Prior to the return of sports this summer, we found ourselves desperate for entertainment in any form we could find it. In March, music super-producers Timbaland and Swizz Beatz decided to have a friendly competition on Instagram Live to entertain fans by giving fans hours of nostalgic moments from the hit records played and the stories about how these songs came together. This has since grown over the course of the pandemic, as musicians celebrate their contributions to the music business while engaging in friendly competition.
Sadly, there is no perfect medium to do this for sports. As we prepare for potentially the longest offseason in the NBA’s history, I wanted to dive into Grizzlies history to give the Memphis Grizzlies their own form of Verzuz celebrating past and present members of the team for their contributions to the franchise. For the first “battle,” I couldn’t think of a better pairing than two former franchise cornerstones and fan favorites: Pau and Marc Gasol.
Marc is the more appreciated of the two, but both of the Gasol brothers are Memphis Grizzlies royalty. Their Grizzlies careers are parallel to one another in a variety of ways. Both Gasols arrived to the Grizzlies after stints with FC Barcelona in their home country of Spain. The Grizzlies acquired both via trades. Pau arrived on draft night in 2001 in a trade that sent Shareef Abdur-Rahim to Atlanta for his rights as the third overall pick. Marc arrived in 2008 via the mega trade that sent his older brother Pau to the Lakers for his rights, along with a number of short-term Grizzlies including Kwame Brown.
While Marc did not have the immediate pressure that was placed upon his older brother Pau, they both arrived to Memphis at the beginning of new eras in the franchise’s history. Pau became the face of the newly-christened Memphis Grizzlies in their first year removed from Vancouver, while Marc arrived in Memphis as the team eas trying to find its next star in the post-Pau Gasol era. Both Gasol’s arrived to a Memphis franchise in flux that found itself at home at the bottom of the West, but ultimately left the franchise better than when they arrived. The duo broke records, giving fans memories that will last forever along the way.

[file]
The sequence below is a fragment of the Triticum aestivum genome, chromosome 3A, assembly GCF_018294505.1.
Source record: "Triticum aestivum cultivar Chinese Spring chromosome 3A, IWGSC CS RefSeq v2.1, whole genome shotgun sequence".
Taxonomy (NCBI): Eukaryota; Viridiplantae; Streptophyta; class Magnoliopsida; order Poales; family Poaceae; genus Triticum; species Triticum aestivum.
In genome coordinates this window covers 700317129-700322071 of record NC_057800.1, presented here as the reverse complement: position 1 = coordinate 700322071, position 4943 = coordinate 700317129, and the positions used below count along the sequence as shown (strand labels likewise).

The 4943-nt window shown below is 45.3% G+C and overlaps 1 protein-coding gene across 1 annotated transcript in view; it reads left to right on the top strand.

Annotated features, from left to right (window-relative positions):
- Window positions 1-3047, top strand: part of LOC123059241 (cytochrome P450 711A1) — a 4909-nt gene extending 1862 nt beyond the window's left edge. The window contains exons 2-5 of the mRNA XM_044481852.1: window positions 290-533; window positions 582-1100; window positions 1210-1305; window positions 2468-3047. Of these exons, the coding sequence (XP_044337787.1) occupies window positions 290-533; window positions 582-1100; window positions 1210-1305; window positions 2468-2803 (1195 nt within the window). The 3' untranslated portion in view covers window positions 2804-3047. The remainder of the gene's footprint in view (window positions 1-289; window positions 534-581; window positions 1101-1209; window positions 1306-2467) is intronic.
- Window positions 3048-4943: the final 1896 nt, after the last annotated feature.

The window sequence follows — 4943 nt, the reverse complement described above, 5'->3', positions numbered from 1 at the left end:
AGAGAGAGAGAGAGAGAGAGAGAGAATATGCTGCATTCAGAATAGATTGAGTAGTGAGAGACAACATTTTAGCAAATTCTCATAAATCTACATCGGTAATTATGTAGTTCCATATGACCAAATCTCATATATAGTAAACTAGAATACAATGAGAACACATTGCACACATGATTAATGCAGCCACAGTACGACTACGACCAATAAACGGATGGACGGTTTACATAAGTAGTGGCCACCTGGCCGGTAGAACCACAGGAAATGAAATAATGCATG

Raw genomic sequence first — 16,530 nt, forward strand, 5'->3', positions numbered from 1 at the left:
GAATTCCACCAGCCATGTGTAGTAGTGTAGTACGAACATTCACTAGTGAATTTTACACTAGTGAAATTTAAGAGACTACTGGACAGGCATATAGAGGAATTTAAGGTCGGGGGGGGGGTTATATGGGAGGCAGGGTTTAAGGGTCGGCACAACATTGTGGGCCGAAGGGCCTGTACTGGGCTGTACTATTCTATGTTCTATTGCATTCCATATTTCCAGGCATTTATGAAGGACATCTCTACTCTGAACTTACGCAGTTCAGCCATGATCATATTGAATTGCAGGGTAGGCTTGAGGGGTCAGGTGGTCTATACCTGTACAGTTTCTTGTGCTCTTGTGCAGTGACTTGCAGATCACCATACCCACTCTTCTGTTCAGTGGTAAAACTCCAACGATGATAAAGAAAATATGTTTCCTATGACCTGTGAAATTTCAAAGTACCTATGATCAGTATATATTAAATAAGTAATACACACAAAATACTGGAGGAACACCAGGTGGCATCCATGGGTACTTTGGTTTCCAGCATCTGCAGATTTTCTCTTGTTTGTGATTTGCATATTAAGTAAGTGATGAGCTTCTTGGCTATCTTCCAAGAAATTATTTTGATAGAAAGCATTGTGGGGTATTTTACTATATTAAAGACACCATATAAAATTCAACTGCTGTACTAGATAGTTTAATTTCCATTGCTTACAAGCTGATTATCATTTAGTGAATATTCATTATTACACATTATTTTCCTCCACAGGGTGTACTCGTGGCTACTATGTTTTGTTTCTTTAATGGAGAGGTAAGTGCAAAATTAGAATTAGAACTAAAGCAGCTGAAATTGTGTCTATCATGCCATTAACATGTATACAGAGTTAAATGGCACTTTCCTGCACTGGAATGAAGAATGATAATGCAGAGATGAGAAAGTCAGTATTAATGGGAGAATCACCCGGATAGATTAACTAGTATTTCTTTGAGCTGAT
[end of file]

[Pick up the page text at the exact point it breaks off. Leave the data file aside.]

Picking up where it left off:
The question is - who had the better career as a Memphis Grizzly?
Tale of the Tape
Pau Gasol (7 seasons): 18.8 PPG, 8.6 RPG, 3.1 APG, 1.8 BPG 51 FG%, 21.6 PER (reg. season); (3 postseasons): 20 PPG, 6.4 RPG, 2.7 APG, 1.5 BPG 49 FG%
Marc Gasol (11 Seasons): 15.2 PPG, 7.7 RPG, 3.4 APG, 1.5 APG 48.4 FG% 34 % 3PT, 18.5 PER ; (6 postseasons) 17.2 PPG, 8.9 RPG, 3.5 APG, 1.7 BPG, 45% FG. 39% 3PT
The Sidney Lowe era in Memphis was something...to put it nicely. The coach won 46 games in his 2 years, as the Grizzlies coach with a number of questionable decisions made along the way. His first mistake upon the Grizzlies arrival in Memphis was in the first-ever home game was to have new franchise player Pau Gasol come off the bench in his NBA debut. In Pau’s NBA debut he came off the bench behind Stromile Swift, playing 17 minutes — scoring 4 points, grabbing 4 rebounds to go along with an assist and a block in an uneventful debut in a November 2001 loss to the Detroit Pistons.
Grizzlies coach Marc Iavaroni did not make the same mistake as Lowe, as Marc Gasol made his NBA debut October 2008 against Yao Ming and the Houston Rockets as a starter alongside future “Core Four” member Mike Conley. The Grizzlies would lose his debut, but he was more impactful on the game’s outcome than his older brother. He garnered a double-double scoring 12 points and grabbing 12 rebounds to go with 2 blocks in 36 minutes, showing Grizzlies fans a glimpse of what was to come for the next decade.
Best Game: (Per John Hollinger’s Win Score metric):
Pau and Marc Gasol are two of the most prolific scorers, rebounders and playmakers in Grizzlies franchise history. Pau spent more time as the number one option, as Marc had much better teams around himm but both had the ability to completely takeover games in a variety of ways. Their work speaks for itself as both Gasol’s are found in the top-5 in franchise history in virtually every statistical category. The question is who had the best game between the two in their tenures in Memphis?